The City and the unions had begun discussions for new CBAs in the spring of 2003. The unions wanted wage increases, but because the City was facing a serious budget deficit, it wasn't prepared to commit to wage increases without certain work rule concessions. The City initially offered two proposals that included raises for "prevailing wage rate employees": (1) defer raises for six months until January 2004 at which point the prevailing wage rate would be increased on a yearly basis; and (2) provide rate increases as of July 2003 on a one-time, one-year basis (but no raise guarantee after July 1, 2004). Both proposals included a number of work rule changes designed to offset the cost of the raises, such as unpaid furlough days, changes in work hours, and reductions in reporting and call-in pay. The unions rejected these proposals.
In late 2003, while negotiations for the 2003-2007 CBAs were still ongoing, the City offered employees an incentive package to retire early under the ERIP. The incentives included the ability to purchase up to five years of credited services for one-half the usual cost to increase the employee's annuity (each year of service purchased would allow the retirees' age to be deemed one year older than it actually was) and the ability to receive an annuity that was not discounted for retirement before age sixty. After attending seminars to learn about the ERIP, each named plaintiff took ad- vantage of the program and retired in either February or March 2004.
At the time of the plaintiffs' retirements, negotiations between their unions and the City were still ongoing. During negotiations, the unions and the City discussed whether any pay raises would be given, who would receive them, and whether they would be applied retroactively. Among other proposals, the City proposed retroactive pay increases effective various dates. The unions and the City specifically discussed whether former employees, including plaintiff retirees, should be given retroactive pay raises. The unions pushed for employees who retired after June 2003 to get the increase. In July 2005, the City offered to give retroactive raises to those retirees in exchange for active employees taking two unpaid furlough days, but the unions rejected this proposal.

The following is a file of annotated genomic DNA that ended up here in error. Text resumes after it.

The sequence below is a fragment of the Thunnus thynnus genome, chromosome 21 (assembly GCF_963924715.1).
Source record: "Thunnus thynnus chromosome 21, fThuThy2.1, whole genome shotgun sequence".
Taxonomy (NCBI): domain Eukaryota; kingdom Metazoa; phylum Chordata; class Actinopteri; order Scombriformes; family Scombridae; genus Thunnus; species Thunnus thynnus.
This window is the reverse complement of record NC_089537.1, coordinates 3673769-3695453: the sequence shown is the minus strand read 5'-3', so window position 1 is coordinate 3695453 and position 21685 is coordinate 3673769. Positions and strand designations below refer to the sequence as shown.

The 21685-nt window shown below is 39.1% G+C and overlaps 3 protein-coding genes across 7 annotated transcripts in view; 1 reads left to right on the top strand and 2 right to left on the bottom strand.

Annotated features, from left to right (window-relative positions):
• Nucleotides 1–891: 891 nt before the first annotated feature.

The parties finally reached a tentative agreement in July 2005. In the 2003-2007 CBAs, the unions agreed to various work rule concessions and the City agreed to the hourly "prevailing wage rate" of pay, as established by the DOL for similar job classifications in Cook County, effective July 1, 2003, for employees who had received that rate under prior agreements. The raise, however, was retroactive only for employees who were either on the payroll, were on layoff with recall rights, or were seasonal employees eligible for rehire as of July 18, 2005. Shortly thereafter, the parties also agreed to a wage increase for non-prevailing rate employees. The City Council ratified the successor CBAs in October 2005.
The City's chief labor negotiator, Michael Duffee, testified that with every CBA "[t]he City does something different . . . as to who gets-if there is retroactivity, who gets it and how much." The named plaintiffs attested that when they retired, they understood that their rate of pay was still being negotiated. They believed they would eventually receive the "prevailing wage rate" for the work they performed after June 30, 2003, because they had received retroactive wage increases under prior contracts and have historically received the same "prevailing wage rate" as persons in their unions who worked in identical job classifications. Also, employees who retired during contract negotiations for the 1999-2003 CBAs received retroactive pay increases for work they performed after July 1999.
Before diving into the merits, we first address the propriety of plaintiffs' cross-appeal. In their initial brief, the plaintiffs didn't indicate they were seeking to expand or modify the judgment in their favor. They requested that "the Court affirm the district court's decision in this matter in its entirety. Alternatively, if, and only if, the Court reverses the district court's decision that Plaintiffs are entitled to summary judgment on [their implied contract claim], Plaintiffs request that the Court reverse the district court's decision granting sum-mary judgment to the City, and denying summary judgment to Plaintiffs, on [their breach of contract and due process claims], and that the Court remand this matter for further proceedings."
It is improper to file a cross-appeal to merely assert an alternative ground of affirmance. See Stone Container Corp. v. Hartford Steam Boiler Inspection & Ins. Co., 165 F.3d 1157 (7th Cir. 1999). "A cross-appeal is necessary and proper only when the appellee wants the appellate court to alter the judgment (the bottom line, not the grounds or reasoning) of the district court." Id.; see also Jones Motor Co. v. Holtkamp, Liese, Beckemeier & Childress, P.C., 197 F.3d 1190, 1191 (7th Cir. 1999) ("The cross-appeal (which is contingent because the ruling is of no consequence if we affirm the judgment for the defendants) is improper, because it does not seek an alteration of the judgment."). When plaintiffs are arguing alternative grounds for affirmance they can do so in their response brief without cross appealing. See Am. Land Holdings of Ind., LLC v. Jobe, 604 F.3d 451, 453 (7th Cir. 2010); see also Singletary v. Cont'l Ill. Nat'l Bank & Trust Co. of Chi., 9 F.3d 1236, 1240 (7th Cir. 1993).